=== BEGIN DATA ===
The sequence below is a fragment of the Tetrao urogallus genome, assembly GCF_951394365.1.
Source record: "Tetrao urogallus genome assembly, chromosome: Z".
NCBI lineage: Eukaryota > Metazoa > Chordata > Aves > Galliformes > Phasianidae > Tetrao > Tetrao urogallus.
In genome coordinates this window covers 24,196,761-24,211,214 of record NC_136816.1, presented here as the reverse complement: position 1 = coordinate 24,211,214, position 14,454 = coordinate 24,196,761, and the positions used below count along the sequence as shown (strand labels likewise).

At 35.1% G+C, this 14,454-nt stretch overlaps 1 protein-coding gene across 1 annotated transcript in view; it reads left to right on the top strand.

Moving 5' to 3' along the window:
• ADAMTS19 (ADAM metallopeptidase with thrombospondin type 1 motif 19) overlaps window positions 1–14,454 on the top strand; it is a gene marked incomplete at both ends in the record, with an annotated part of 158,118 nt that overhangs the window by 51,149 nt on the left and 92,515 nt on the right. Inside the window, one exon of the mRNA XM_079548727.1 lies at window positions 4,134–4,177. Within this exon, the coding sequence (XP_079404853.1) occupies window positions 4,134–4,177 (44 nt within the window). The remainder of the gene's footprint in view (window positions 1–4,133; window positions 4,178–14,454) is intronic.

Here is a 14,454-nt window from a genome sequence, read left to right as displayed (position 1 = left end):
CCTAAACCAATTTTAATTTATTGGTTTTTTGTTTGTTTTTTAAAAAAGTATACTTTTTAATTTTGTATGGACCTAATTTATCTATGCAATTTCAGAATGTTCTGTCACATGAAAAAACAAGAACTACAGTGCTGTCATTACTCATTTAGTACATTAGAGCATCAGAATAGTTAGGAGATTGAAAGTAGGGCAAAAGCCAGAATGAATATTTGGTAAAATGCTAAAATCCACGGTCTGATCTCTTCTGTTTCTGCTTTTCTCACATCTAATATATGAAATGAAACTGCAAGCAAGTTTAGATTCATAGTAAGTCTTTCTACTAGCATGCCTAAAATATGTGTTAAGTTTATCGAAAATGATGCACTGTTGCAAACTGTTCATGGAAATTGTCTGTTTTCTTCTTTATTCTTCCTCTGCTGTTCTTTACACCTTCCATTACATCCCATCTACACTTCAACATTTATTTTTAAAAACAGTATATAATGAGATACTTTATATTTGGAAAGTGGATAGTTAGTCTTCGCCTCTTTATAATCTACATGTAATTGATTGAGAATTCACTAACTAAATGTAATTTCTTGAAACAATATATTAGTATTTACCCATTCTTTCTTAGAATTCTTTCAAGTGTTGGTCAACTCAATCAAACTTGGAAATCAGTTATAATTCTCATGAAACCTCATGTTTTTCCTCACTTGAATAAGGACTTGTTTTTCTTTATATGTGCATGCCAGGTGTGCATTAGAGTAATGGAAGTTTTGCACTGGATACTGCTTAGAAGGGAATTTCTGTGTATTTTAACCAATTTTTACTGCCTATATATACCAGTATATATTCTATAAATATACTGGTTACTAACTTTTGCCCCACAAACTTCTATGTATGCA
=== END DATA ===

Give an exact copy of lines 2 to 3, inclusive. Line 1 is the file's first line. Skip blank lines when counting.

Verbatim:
Source record: "Tetrao urogallus genome assembly, chromosome: Z".
NCBI lineage: Eukaryota > Metazoa > Chordata > Aves > Galliformes > Phasianidae > Tetrao > Tetrao urogallus.